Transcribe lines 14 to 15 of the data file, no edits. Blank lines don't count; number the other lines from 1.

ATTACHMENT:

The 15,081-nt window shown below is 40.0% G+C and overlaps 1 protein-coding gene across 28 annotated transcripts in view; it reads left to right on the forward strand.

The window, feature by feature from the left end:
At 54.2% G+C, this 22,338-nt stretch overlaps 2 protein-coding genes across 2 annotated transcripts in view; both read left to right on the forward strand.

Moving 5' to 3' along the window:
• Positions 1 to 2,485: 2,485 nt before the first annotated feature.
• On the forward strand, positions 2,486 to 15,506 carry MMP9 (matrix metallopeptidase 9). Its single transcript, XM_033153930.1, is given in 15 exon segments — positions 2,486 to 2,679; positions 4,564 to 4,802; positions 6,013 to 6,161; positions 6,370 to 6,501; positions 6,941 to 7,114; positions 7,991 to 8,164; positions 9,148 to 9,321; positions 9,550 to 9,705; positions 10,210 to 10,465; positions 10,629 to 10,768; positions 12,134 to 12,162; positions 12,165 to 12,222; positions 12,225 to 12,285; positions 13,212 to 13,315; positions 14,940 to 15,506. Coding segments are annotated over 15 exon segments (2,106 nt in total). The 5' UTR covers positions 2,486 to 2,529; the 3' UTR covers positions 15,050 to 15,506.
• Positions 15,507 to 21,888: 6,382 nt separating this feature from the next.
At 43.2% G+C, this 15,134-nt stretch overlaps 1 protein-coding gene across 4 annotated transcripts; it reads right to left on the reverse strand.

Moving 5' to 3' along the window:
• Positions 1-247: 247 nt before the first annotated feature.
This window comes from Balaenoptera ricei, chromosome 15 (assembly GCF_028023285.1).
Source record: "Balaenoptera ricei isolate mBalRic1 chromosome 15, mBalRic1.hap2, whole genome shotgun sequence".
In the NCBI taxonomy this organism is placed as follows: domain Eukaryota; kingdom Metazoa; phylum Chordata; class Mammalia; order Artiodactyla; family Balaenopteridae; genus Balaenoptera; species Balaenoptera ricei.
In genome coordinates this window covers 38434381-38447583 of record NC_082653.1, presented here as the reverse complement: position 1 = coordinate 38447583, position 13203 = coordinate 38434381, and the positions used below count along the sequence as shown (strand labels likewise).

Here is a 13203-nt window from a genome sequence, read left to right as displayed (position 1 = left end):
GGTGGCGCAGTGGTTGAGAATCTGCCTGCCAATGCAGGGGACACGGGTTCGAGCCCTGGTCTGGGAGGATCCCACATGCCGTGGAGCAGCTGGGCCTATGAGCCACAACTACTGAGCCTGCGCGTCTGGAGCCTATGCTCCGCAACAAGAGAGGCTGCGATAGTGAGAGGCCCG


In genome coordinates this window covers 38434381-38447583 of record NC_082653.1, presented here as the reverse complement: position 1 = coordinate 38447583, position 13203 = coordinate 38434381, and the positions used below count along the sequence as shown (strand labels likewise).

Here is a 13203-nt window from a genome sequence, read left to right as displayed (position 1 = left end):